F ire pumps are critical turbomachines. They probably save more lives and prevent more damage than any other machinery.

Fire pumps are nearly always centrifugal pumps with capacities from around 20 m3/h to about 2,000 m3/h. The requirements for fire pumps are briefly noted in fire codes, such as NFPA 20. But this may not be sufficient for the specification of high-performance, reliable fire pumps at an optimum price.

It is worth noting that the performance and reliability of a fire water pumping system are often investigated in many safety and risk studies, as well as by investors and insurance providers. As much as 40% of insurance deficiency rating points can be related to the fire pump system.

Despite their importance and fire code requirements, as much as 10% of all fire pump systems fail to provide satisfactory service during fires or fire drill exercises.

Passive fire protection measures for power plants and industrial facilities ensure there are sufficient clearances, that protective barriers are installed, and that the smallest amount of hazardous materials, processes and equipment are employed. Active fire protection systems, on the other hand, detect and apply fire extinguishing measures. The fire pump is a key element of active fire protection.

Fire pump demands are normally calculated on the maximum rate of water required for the worst single fire situation. Computerized simulations often play a critical role in incident modeling, fire-fighting method verification and estimation of system capacity.

During a fire-fighting scenario, additional pressure should be maintained in all remote units and critical systems to ensure that an adequate water stream can be maintained for all applicable equipment.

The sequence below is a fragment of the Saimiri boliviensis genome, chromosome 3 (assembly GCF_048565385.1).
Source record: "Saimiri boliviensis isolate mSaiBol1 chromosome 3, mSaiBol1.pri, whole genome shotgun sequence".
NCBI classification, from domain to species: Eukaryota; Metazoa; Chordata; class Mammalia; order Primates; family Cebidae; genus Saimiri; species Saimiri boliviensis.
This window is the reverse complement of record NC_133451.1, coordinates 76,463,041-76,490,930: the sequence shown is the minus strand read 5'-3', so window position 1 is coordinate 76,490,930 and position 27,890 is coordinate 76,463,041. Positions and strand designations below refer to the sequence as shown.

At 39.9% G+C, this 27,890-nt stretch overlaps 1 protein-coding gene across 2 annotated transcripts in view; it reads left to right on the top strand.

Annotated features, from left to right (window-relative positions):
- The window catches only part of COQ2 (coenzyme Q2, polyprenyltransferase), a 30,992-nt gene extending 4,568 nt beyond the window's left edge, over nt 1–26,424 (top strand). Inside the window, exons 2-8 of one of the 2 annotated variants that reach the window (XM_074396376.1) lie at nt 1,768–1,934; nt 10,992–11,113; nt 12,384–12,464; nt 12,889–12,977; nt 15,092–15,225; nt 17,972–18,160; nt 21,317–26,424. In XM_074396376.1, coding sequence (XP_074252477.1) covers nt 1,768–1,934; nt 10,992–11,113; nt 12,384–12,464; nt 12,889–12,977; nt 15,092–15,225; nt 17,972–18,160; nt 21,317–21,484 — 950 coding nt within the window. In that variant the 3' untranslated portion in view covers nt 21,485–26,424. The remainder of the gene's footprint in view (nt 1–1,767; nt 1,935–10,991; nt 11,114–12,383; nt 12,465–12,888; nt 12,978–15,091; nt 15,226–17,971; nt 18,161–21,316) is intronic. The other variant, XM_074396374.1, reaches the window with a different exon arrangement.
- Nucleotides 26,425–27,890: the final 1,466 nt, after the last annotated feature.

Treated water is always preferred for all onshore plants over other options, such as sea water, brackish water or untreated water. However, it is best to use corrosion-resistant materials or coatings for the system in case untreated water or sea water is used as a secondary source of water during a major fire. In such a case, the system should be flushed with treated water after the incident.

Centrifugal pumps with a relatively flat characteristic performance curve (head vs. flow) are generally selected for fire pumps. The head should rise continuously from rated point to shutoff point, with only a relatively small increase of head (perhaps a 10% - 15% rise of head from the rated point to the shutoff point).

These pumps can provide a steady, stable flow of water at a relatively uniform pressure over a wide range of flows. Check valves should be provided at the discharge and suction. The rated pressure is between 4 - 30 Barg. Single-impeller pumps (for below about 11 Barg) and multi-impeller pumps (for high-pressure systems) are typically used.

The differential pressure of a pump is proportional to the square of rotating speed and the square of impeller diameter. A discharge pressure of 10-to-11 Barg can be obtained by a relatively large single-impeller pump (with a suitable speed).

Fire pumps should be able to operate in parallel, although there are associated challenges such as overheating. When operated in parallel, the pump with lowest head may operate, at times, at a reduced flow.

In this situation, this pump could end up working far from its Best Efficiency Point (BEP), which can result in damage. Even with identical pumps, one pump that has worked more hours, has a minor defect or runs at a slightly lower speed, could be subjected to reduced flow. Therefore, it is advisable that each pump work as the main fire pump in rotation to achieve an even wear pattern between identical pumps.

It should be noted that there are various ways to monitor pumps in parallel operation to make sure they function within a reliable range. For example, it is possible to monitor pump head/flow or differential temperature. This is a good way to estimate operational issues, such as reduced flow, poor operation or overheating.